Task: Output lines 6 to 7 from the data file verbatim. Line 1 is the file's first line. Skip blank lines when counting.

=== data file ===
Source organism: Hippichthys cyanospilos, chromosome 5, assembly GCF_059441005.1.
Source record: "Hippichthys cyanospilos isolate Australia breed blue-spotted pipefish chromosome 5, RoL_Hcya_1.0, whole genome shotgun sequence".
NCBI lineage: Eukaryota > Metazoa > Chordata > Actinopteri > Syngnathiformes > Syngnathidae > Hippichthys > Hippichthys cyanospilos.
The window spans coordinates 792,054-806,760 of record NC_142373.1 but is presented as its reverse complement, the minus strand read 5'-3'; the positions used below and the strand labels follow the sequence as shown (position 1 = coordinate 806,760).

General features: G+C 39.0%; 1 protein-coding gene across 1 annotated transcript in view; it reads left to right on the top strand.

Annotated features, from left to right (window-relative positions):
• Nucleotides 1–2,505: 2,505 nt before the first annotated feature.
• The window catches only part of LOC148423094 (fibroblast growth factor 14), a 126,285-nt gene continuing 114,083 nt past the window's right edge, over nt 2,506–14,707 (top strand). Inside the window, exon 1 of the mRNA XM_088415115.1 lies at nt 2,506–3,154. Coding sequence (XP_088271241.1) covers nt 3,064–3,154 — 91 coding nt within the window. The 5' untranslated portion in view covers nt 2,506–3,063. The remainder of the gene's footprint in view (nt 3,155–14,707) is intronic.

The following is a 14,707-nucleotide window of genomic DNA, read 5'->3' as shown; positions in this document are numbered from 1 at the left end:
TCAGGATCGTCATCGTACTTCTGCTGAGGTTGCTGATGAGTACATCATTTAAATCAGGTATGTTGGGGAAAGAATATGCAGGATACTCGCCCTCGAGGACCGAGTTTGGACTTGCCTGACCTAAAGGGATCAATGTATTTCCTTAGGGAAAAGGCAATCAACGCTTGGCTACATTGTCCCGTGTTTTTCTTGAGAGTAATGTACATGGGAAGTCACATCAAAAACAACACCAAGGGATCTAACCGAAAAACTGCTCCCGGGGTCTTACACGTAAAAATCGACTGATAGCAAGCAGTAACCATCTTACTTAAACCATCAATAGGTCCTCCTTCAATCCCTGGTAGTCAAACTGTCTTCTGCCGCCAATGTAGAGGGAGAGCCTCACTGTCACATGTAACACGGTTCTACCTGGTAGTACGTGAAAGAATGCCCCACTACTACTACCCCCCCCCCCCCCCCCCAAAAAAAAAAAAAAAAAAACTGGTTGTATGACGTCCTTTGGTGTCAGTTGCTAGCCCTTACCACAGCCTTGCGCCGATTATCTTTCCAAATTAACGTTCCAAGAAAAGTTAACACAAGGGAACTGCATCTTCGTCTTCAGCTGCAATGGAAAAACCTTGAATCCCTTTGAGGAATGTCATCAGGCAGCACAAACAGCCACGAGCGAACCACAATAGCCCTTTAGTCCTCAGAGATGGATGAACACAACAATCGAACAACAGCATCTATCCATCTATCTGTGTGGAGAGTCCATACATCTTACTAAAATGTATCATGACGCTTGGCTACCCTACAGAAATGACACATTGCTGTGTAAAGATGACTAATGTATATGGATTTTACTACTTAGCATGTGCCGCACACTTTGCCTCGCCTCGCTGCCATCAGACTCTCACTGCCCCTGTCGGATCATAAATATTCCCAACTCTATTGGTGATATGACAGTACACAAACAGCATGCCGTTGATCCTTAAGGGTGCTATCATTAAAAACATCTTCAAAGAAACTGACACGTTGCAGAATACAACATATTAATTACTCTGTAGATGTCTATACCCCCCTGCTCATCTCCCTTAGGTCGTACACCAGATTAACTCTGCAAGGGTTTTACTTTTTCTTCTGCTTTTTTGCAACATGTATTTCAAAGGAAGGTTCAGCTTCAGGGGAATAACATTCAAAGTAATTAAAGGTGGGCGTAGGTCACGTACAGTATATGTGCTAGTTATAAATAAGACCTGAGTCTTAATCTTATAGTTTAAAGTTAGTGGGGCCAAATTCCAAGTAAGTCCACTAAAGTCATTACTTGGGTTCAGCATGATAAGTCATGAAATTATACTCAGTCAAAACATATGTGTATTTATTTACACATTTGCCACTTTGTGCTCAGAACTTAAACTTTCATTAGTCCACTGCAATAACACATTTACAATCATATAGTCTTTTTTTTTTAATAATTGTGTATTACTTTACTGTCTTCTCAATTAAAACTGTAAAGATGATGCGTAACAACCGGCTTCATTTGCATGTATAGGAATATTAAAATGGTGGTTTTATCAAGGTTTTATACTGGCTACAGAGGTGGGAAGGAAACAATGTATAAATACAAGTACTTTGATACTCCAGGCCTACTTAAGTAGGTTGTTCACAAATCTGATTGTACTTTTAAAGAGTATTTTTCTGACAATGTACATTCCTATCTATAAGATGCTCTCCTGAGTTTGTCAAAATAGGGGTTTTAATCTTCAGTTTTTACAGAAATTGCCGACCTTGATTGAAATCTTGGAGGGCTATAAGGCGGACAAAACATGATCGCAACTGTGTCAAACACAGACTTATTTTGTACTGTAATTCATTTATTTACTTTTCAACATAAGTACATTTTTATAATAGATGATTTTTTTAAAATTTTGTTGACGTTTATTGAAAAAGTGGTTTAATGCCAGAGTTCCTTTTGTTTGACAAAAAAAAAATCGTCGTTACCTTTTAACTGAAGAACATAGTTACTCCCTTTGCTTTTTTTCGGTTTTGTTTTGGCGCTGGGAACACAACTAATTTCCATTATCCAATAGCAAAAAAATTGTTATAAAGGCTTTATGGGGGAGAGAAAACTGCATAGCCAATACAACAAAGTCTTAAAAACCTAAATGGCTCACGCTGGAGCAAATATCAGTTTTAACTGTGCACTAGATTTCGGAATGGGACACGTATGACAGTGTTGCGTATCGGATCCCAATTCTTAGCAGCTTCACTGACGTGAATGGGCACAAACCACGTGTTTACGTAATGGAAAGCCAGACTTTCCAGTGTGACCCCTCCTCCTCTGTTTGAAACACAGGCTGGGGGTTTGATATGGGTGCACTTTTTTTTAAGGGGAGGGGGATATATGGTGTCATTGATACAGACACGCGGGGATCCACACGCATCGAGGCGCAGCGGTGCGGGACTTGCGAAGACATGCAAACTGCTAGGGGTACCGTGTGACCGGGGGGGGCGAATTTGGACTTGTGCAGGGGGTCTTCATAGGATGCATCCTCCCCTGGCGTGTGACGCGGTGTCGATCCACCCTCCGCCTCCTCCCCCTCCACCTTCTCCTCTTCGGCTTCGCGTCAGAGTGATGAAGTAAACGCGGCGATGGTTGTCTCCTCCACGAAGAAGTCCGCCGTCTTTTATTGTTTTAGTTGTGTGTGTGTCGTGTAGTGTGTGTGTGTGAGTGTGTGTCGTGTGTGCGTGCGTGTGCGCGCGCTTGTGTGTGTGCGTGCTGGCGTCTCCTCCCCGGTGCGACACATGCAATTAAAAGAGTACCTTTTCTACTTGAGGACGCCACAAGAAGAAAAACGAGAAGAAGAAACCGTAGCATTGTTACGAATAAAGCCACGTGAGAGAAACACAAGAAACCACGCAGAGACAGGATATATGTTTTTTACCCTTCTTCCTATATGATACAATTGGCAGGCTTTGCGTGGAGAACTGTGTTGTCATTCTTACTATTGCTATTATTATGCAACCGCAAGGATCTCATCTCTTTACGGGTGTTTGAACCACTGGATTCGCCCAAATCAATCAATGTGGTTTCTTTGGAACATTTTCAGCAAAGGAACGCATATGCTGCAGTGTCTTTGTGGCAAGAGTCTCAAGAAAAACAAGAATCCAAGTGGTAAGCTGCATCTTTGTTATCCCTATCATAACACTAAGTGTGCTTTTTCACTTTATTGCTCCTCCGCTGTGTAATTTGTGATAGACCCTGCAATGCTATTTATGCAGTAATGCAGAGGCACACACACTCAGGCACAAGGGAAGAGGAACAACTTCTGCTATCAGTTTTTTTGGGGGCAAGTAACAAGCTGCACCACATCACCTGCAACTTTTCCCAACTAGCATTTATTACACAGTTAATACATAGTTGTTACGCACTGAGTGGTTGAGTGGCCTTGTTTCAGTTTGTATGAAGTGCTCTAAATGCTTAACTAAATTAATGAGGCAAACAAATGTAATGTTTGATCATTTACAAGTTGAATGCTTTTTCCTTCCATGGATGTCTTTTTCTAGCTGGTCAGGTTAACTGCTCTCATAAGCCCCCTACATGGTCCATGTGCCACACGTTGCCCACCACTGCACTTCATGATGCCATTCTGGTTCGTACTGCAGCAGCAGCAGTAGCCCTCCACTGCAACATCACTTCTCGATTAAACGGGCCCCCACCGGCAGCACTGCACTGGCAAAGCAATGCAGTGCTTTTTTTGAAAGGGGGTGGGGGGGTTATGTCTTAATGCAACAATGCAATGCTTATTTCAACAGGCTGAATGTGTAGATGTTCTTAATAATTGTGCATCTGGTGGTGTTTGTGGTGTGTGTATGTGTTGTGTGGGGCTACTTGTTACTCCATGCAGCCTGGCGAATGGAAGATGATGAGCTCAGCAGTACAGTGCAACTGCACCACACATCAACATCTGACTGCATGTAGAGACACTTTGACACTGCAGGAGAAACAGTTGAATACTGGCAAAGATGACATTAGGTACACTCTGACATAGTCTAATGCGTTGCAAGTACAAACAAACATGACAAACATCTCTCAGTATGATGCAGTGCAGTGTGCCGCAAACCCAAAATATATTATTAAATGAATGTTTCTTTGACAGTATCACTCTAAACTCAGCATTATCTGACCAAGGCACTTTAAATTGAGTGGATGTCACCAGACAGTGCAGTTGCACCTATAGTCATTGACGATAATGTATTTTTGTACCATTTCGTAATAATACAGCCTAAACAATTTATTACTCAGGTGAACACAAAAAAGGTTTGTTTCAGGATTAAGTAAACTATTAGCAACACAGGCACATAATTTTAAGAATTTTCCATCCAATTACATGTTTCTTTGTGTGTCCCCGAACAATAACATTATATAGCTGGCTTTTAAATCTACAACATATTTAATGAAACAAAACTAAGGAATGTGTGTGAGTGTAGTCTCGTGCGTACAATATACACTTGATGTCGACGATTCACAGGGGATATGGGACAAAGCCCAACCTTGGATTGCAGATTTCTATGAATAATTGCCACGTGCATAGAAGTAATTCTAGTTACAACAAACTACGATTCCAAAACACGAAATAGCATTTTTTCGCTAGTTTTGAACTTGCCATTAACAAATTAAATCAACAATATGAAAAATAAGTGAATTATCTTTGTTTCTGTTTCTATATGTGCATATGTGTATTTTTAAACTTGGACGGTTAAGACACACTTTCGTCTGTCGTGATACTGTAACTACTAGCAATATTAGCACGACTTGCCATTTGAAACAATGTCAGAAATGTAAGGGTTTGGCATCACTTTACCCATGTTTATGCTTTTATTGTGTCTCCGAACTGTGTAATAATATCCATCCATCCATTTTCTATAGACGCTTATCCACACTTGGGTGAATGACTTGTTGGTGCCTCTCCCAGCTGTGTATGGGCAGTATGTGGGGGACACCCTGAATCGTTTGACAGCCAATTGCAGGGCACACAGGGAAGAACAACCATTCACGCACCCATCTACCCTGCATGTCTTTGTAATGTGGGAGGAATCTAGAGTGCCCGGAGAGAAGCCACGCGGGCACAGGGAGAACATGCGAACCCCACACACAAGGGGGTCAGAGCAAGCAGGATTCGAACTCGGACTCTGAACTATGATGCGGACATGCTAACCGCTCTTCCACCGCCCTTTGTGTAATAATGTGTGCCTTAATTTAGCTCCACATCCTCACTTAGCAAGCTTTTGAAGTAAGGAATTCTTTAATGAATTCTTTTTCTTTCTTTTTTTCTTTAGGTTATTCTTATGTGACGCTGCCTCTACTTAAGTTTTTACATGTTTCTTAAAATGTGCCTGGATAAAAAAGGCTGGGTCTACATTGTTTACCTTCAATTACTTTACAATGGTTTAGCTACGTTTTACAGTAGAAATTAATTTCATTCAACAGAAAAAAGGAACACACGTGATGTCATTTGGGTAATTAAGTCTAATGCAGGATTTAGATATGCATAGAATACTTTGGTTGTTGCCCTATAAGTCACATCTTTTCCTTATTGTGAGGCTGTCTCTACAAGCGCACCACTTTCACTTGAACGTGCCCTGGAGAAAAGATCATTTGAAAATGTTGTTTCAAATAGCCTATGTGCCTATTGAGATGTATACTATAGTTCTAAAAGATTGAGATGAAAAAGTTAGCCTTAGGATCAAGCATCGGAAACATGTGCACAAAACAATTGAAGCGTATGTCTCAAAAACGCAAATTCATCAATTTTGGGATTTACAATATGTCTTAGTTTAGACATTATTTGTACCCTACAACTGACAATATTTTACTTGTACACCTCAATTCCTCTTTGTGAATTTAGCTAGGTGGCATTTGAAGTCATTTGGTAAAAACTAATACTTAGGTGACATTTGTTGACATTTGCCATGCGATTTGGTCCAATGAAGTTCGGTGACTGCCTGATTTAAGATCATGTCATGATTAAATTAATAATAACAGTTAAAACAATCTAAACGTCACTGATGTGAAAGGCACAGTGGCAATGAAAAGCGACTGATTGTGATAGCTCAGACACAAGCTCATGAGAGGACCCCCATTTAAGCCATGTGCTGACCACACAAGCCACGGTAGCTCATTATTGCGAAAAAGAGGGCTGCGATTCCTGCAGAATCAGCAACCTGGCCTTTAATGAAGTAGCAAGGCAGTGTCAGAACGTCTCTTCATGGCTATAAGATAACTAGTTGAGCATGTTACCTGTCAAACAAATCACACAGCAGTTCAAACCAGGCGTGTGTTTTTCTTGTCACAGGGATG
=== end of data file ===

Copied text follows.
Annotated features, from left to right (window-relative positions):
• Nucleotides 1–2,505: 2,505 nt before the first annotated feature.